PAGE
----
"While The Lutheran Church--Missouri Synod holds Martin Luther in high esteem for his bold proclamation and clear articulation of the teachings of Scripture, it deeply regrets and deplores statements made by Luther which express a negative and hostile attitude toward the Jewish people."I would certainly agree. The entire statement is thoughtful and well-articulated... with the exception of one point:
Resolved, That, in that light, we personally and individually adopt Luther's final attitude toward the Jewish people, as evidenced in his last sermon: "We want to treat them with Christian love and to pray for them, so that they might become converted and would receive the Lord" (Weimar edition, Vol. 51, p. 195).There's actually an ambiguity here. These words probably are not from Luther’s last sermon, but rather from his An Admonition Against The Jews (1546), which was added to his last sermon.
Luther’s last sermon has been said to contain his last blast of anti-Jewish writing: “Luther's last sermon, preached just days before his death, was brimming over with biting condemnation and vulgarities for the Jews” [source]. The editors of Luther’s Works though note this probably did not happen:
In Luther’s sermon of February 7, 1546 (WA 51, 173 ff.) no “blunt” statements against the Jews can be found. This sermon has been preserved in notes and was published later. At the end of this first edition the Admonition Against the Jews (WA 51, 195 f.), which has been ascribed to Luther, was added; this writing seems to fit the description Luther outlines [in his letters]—though this judgment may be debated—but it does not fit the one made[to his wife in a letter], since Luther does not “outlaw” or “expel” the Jews in this document. It is, of course, possible (as is suggested in WA, Br 11, 288, n. 15) that the editor of the sermon and of the Admonition “polished” the text somewhat and perhaps eliminated passages that sounded too harsh. Even though there is some evidence that the Admonition could have been a part of Luther’s last sermon preached in Eisleben and thus would be dated February 14/15, the arguments and the material presented in Rückert, LB, p. 429, n. 9, are sufficiently strong to suggest the Admonition was a part of Luther’s February 7 sermon [LW 50:303, footnote 19].Luther's Works includes Luther’s last sermon preached at Eisleben February 15, 1546 and it does not contain anti-Jewish material.
Even the respected scholar Gordon Rupp refers to Luther’s last sermon and its material against the Jews: “Probably Luther preached his last sermon within hours of his death. It is the rambling, repetitious sermon of an old, tired man and we can almost hear the pauses for breath. But it is in the main a moving and simple exposition of the great evangelical mandate "Come unto me . . ." Yet at the end of it, he spoke about the Jews” [Gordon Rupp, Martin Luther and the Jews (London: The Council of Christians and Jews, 1972), 20]. Many reputable scholars refer to anti-Jewish sentiment in Luther’s last sermon. Mark U. Edwards: “…[T]he intense antagonism Luther bore the Jews continued to the end of his life and even found violent expression in his last public sermon” [Luther’s Last Battles (Ithaca: Cornell University Press, 1983), 134]. James Mackinnon: “His last sermon delivered at Eisleben a few days before his death (15th February 1546) concluded with a fiery summons to drive [the Jews] bag and baggage from their midst, unless they desisted from their calumny and their usury and became Christians” [James Mackinnon, Luther and the Reformation Vol. IV, (New York: Russell & Russell inc. 1962) 204].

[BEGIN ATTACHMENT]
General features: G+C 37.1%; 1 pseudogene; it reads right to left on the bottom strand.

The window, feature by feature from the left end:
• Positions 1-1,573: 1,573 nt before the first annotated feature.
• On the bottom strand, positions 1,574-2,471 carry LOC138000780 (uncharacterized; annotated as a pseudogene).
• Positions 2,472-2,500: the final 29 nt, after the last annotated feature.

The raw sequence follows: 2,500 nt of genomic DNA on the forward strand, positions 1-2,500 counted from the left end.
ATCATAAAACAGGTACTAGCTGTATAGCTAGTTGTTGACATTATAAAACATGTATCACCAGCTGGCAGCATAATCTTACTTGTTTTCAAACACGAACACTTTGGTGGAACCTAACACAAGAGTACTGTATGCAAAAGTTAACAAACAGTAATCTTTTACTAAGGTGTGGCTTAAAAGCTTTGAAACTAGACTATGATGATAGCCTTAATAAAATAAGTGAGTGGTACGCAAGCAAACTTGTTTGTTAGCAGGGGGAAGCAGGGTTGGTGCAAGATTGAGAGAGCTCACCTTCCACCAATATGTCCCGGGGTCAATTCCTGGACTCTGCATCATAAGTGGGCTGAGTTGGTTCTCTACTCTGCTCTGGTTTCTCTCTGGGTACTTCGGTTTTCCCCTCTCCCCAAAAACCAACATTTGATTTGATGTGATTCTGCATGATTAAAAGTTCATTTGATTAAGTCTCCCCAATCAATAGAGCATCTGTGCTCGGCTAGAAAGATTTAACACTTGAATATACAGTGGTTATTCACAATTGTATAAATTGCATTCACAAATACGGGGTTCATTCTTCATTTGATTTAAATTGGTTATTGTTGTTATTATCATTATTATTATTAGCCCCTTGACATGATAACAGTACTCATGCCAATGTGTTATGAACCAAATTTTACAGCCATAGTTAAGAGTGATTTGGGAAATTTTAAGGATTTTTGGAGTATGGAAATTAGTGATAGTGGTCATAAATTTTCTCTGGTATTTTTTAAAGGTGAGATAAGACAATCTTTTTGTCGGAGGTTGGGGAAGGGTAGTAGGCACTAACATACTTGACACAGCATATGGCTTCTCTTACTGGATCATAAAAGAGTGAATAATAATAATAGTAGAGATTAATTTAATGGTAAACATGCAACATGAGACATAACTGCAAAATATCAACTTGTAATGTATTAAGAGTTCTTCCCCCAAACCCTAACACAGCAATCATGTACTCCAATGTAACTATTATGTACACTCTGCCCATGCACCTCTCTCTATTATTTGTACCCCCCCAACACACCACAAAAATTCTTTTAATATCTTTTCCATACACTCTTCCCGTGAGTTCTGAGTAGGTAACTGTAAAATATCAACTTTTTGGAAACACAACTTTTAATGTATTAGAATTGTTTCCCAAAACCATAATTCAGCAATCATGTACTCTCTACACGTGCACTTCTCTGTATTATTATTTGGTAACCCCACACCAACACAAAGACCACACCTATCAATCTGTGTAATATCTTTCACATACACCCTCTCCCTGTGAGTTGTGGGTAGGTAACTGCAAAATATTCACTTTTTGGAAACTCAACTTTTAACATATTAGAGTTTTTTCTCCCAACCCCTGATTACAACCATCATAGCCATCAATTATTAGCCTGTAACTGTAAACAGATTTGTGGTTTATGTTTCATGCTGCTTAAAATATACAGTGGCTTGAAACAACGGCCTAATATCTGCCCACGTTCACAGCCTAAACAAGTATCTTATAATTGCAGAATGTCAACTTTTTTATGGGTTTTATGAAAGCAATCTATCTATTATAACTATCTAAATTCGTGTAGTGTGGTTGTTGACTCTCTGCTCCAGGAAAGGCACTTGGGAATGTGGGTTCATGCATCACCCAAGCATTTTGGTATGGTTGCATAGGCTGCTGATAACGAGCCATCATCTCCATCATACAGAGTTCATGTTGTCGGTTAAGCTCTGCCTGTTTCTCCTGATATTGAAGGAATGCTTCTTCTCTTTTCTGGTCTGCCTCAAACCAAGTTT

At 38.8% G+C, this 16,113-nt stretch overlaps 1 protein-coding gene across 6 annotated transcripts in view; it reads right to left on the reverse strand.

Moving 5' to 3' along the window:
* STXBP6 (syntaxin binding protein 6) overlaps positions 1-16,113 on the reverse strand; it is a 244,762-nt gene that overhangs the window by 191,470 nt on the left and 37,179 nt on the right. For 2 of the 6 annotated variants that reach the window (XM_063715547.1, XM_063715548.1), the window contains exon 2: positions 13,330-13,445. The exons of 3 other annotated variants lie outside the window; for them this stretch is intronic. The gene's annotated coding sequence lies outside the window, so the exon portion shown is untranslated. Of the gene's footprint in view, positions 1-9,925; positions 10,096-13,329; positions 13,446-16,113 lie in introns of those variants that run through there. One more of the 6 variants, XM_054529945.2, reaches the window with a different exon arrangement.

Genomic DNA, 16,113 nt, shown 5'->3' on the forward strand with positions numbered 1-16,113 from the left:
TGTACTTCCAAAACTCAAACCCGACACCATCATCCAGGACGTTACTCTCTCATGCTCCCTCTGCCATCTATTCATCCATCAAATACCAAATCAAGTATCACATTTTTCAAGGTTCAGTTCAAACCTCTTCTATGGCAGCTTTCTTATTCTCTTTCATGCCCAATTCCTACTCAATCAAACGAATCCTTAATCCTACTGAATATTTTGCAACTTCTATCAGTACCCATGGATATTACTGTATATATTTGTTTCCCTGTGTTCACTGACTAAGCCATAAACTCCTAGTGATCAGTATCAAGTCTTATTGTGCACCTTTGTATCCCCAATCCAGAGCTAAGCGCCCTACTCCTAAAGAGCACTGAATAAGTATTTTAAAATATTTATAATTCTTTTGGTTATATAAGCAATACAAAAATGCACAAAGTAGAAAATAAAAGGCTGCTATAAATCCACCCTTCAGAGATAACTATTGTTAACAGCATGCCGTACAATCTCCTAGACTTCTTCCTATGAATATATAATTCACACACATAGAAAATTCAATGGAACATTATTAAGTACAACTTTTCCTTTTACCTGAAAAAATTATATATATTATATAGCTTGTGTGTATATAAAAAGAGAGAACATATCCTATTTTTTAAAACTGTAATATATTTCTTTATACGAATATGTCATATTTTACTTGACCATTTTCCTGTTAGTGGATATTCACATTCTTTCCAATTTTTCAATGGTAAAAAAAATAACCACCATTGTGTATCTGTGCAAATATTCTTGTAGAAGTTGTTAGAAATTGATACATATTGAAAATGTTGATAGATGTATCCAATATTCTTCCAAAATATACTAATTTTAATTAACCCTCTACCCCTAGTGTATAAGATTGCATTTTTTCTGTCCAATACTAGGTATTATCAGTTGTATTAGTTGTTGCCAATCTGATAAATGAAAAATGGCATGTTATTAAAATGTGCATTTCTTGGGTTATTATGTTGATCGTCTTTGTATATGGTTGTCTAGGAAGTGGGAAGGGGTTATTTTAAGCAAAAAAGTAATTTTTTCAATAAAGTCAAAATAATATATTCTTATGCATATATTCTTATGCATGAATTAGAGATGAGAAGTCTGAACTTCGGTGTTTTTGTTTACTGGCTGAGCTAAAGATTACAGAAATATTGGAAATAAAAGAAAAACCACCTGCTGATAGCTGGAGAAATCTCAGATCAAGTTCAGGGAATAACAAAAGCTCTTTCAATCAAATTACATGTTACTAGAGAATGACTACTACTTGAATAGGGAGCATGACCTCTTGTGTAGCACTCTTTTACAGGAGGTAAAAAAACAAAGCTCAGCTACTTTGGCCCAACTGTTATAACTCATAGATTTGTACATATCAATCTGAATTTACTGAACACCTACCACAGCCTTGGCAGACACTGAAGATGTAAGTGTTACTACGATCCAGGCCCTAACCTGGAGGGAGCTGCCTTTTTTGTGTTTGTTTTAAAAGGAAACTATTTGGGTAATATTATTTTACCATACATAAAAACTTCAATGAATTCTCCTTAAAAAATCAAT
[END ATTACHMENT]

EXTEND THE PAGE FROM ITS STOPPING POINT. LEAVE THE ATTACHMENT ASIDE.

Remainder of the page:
Rupp provides this citation from Luther’s sermon:
"Now I am going home, and perhaps I will never preach to you again, and I have blessed you and prayed you to stay always close to God's Word ... I see the Jews are still among you. Now we have to deal with them in a Christian manner and try to bring them to the Christian faith that they may receive the true Messiah who is their flesh and blood and of the seed of Abraham—though I am afraid Jewish blood has got watery and wild these days. Yet they must be invited to turn to the Messiah and be baptized in him ... If not then we must not suffer them to remain for they daily abuse and blaspheme Christ. I must not, you must not be a partaker of the sins of others. God knows I have enough to do with sins of my own, but if they will give up usury and receive Christ we will willingly receive them as our brethren . . . but if they call Mary a whore and Jesus her bastard still we must exercise Christian love towards them that they may be converted and receive our Lord . . . this I tell you as your Landeskind not to be partakers of the sins of others. If they turn from their blasphemies we must gladly forgive them, but if not we must not suffer them to remain!"[WA. 51. 195-6 as cited in: Gordon Rupp, Martin Luther and the Jews (London: The Council of Christians and Jews, 1972), 21].Interestingly, the last published volume of Luther's Works (vol. 58), includes a translation of this Admonition. Indeed, it does say what the LCMS statement says it does. However, Luther still is quite harsh against the Jews, requesting that if the Jews don't convert, it wouldn't be a bad idea for the Lords to "drive them away." It's an odd document. It's obvious he wasn't calling for the Jews to be killed, but he certainly would only tolerate them in society if they converted. Otherwise, they were to be banished. Here again, Luther was not against Jews as "people" but rather he was quite intolerant of their religion.